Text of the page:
A division cruising past punch-line status

When Steve Cunningham and Tomasz Adamek step into the ring on Dec. 11 to decide who is the cruiserweight champion of the world, they'll share an interesting distinction: They're both older than the division in which they're competing.

Not even the ancient Bernard Hopkins has ever been able to make that claim.

It goes without saying that the cruiserweight division is not known for its long and glorious history. The weight class was born in 1980, four years after both Cunningham and Adamek, and aside from the two years when Evander Holyfield reigned supreme, it's generally been used as a punch line.

While the utterly forgettable likes of Adolpho Washington, Uriah Grant and Imamu Mayfield were passing title belts around in the mid-90s, many in the fight fraternity were calling for the division to be expunged, and with good reason. The idea of a weight class between light heavyweight and heavyweight seemed superfluous, not only to fans and journalists, but to the fighters who preferred to shrink down to 175 pounds or bulk up to 220 rather than campaign in the 190-pound no-man's land.

But just as the Tampa Bay Rays have gone from a long-running joke to a sudden sensation, so too has the cruiserweight division.

The division limit was changed to 200 pounds, attracting a slightly wider range of fighters. Unified champions O'Neil Bell, Jean-Marc Mormeck and David Haye emerged. And importantly, the heavyweight division became boxing's ultimate joke.

If you want to see big men -- roughly the size of legendary heavyweight champions like Jack Dempsey, Joe Louis and Rocky Marciano -- who can punch hard but also move around the ring gracefully and make entertaining fights, cruiserweight has become the place to look.

And it's about to give us again what the heavyweights aren't likely to give us anytime soon: a singular champion.

Haye was the lineal cruiser champ, but like so many of the best cruiserweights of the past 28 years, he sought the greener (as in more money) pasture offered by the heavyweight division. Thankfully, after just a few months, the vacancy is about to be filled.

Cunningham is ranked No. 1 by The Ring magazine, Adamek No. 2 (ESPN.com also has them as the top two following Haye's departure), and The Ring championship policy is very straight-forward: When there is no champion and No. 1 meets No. 2, then there will be a champion at fight's end.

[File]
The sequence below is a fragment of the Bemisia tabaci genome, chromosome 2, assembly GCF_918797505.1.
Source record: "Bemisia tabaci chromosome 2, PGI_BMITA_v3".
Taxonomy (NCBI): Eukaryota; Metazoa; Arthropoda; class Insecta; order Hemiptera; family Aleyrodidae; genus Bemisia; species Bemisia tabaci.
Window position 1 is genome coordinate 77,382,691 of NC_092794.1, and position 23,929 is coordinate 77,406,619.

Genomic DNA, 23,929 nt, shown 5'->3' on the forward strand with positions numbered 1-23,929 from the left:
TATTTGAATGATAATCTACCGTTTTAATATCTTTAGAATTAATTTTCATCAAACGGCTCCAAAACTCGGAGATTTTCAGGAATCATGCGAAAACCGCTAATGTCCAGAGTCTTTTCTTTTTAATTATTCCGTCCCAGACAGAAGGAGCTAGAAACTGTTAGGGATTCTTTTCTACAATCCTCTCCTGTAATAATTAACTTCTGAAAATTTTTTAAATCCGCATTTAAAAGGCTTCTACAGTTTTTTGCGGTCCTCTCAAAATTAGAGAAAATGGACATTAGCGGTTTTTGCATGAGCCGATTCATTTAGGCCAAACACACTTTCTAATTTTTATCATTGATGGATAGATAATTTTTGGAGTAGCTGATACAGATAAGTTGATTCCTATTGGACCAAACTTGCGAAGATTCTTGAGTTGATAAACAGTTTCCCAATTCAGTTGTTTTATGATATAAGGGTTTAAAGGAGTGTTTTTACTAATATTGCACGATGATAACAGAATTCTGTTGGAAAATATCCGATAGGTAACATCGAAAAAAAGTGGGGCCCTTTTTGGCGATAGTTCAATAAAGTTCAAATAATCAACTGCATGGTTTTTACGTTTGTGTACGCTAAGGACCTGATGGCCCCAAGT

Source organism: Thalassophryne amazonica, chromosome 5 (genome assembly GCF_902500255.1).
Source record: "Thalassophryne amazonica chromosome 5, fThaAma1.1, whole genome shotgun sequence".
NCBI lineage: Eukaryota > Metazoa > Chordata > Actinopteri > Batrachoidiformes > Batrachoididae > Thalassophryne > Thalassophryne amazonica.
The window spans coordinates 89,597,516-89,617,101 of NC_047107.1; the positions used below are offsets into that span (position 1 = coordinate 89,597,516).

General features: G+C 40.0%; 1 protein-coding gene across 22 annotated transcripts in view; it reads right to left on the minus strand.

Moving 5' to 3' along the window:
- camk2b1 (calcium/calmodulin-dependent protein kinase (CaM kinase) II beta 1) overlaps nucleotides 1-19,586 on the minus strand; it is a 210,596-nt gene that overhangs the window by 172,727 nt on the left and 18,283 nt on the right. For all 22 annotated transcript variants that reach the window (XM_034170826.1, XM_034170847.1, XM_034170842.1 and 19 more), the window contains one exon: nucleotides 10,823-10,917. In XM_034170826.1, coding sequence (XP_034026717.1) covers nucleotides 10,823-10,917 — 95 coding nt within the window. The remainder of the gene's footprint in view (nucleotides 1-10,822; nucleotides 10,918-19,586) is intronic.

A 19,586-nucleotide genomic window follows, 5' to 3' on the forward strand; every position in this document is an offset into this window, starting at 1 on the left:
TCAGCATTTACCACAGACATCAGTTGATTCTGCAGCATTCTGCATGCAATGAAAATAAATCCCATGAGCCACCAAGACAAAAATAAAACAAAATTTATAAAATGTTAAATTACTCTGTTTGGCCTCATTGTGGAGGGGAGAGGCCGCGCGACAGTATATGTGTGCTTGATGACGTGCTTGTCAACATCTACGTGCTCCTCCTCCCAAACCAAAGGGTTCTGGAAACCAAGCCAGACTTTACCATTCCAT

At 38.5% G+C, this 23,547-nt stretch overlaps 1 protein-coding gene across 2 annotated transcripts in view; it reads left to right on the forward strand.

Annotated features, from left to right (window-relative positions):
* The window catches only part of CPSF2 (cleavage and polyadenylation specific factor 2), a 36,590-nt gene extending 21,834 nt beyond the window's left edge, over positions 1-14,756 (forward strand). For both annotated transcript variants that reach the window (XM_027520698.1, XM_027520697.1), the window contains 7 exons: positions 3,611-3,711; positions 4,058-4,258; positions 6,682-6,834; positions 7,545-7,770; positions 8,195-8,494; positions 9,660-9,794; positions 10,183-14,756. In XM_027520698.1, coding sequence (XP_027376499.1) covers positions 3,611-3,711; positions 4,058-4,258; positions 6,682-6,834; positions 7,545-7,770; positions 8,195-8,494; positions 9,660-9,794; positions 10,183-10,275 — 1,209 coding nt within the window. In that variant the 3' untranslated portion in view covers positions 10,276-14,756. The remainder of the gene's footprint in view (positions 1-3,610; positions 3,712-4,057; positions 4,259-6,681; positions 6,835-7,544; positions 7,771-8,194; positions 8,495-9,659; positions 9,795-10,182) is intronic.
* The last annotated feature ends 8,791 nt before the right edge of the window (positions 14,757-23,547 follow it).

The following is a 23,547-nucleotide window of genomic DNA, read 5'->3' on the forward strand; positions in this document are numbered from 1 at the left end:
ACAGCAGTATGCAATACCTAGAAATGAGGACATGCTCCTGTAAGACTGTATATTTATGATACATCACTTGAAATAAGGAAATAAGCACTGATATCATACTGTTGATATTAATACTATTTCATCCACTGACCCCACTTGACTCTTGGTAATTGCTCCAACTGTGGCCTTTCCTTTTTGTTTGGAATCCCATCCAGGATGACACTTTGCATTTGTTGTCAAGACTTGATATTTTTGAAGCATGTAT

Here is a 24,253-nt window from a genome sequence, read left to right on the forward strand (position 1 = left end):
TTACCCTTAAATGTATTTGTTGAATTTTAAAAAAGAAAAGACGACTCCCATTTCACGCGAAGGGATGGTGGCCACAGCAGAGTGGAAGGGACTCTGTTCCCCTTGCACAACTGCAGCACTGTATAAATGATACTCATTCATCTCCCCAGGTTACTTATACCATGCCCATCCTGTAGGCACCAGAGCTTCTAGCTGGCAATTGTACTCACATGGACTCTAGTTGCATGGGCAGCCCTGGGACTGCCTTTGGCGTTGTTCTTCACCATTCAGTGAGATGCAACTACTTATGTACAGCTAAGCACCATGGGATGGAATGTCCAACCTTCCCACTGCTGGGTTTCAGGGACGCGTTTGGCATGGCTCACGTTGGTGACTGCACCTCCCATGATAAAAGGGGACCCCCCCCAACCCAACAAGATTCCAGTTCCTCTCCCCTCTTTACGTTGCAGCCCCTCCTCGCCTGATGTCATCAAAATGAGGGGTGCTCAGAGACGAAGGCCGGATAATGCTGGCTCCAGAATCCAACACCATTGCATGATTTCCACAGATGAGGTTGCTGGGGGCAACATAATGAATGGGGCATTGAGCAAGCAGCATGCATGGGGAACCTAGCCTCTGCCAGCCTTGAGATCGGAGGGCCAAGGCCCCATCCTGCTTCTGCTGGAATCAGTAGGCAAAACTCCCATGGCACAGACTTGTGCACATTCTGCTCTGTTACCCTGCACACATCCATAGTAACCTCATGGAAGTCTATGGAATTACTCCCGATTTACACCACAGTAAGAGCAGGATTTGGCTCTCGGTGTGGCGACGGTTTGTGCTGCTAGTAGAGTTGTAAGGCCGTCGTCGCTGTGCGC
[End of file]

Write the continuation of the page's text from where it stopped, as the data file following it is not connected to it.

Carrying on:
And unlike in the case of Haye, ruling this division is something that matters deeply to Cunningham.

"The cruiserweight division doesn't get a lot of light, which is a problem. It's a beautiful division, we need a lot of eyes on the division," he said. "I want to get to the top at cruiserweight and stay at the top. We got guys that would just jump over the division, go to heavyweight -- why? Because of the money. I could do that, I could put on 20 pounds, 30 pounds. But this is my niche. I walk around at my weight, I'm strong, I feel good, I'm not going to fix it if it's not broken."

To this point, the muscular Philadelphian has advanced in relative obscurity. None of his important fights have aired on American television. His last three have all taken place in Europe, on enemy turf. He lost a disputed decision to Krzysztof Wlodarczyk in Poland (Cunningham's only defeat in 22 bouts), then beat Wlodarczyk in the rematch in Poland, then knocked out unbeaten Marco Huck in the 12th round in Germany.

Meanwhile, Adamek, another Polish fighter, is actually better known to American audiences than Cunningham is. As a light heavyweight, he defeated Paul Briggs on HBO and suffered his lone career defeat against Chad Dawson on Showtime. ESPN Classic carried his biggest cruiserweight fight, a stoppage of former lineal champ Bell.

Cunningham vs. Adamek, which takes place at the Prudential Center in Newark, N.J., will be televised by Versus. It's not HBO or Showtime in terms of prestige, but at the same time, you don't need to pay extra for Versus, so it might give these talented, fan-friendly fighters just the exposure they need in the most important fight of their careers.

And when it comes to Versus giving exposure to cruiserweights, this is just the beginning. The fourth season of the reality show "The Contender" will begin airing on the same network in December, with 16 cruiserweights of varying skill and promise battling for the fame that inevitably comes to a handful of fighters in each season of the show.

"The depth of talent that we have this season is more than we've had in other seasons," said "The Contender" executive producer Jeff Wald. "Every season, we've had about three or four guys who come out of the show as stars and get big fights afterward. This season, we've got a lot more than that with star potential."

So how did Wald and company arrive at the decision to feature cruiserweights?

"In the ideal world, we wanted to do heavyweights," he said. "But as you well know, the depth of heavyweights is not real good. Watching Samuel Peter and Vitali Klitschko is not real fun. Or Nicolai Valuev and Evander Holyfield. So that eliminated the heavyweight division for us.

"So what I saw with the cruiserweights is a division with a lot of depth and very little attention, and that's good for us. This is a division where most of the people don't know who these fighters are -- including Cunningham and Adamek."

Maybe that's about to change. Between "The Contender" and an outstanding matchup on Dec. 11 for true supremacy, the division is heating up.

Cruiserweight will never have the cache of its neighbors to the immediate north or south. But Cunningham and Adamek are about to get some of the exposure they deserve.

And maybe they can convince older viewers that the heavyweight division they used to love is still around. It just isn't called heavyweight anymore.

Eric Raskin is a contributing editor and former managing editor for The Ring magazine.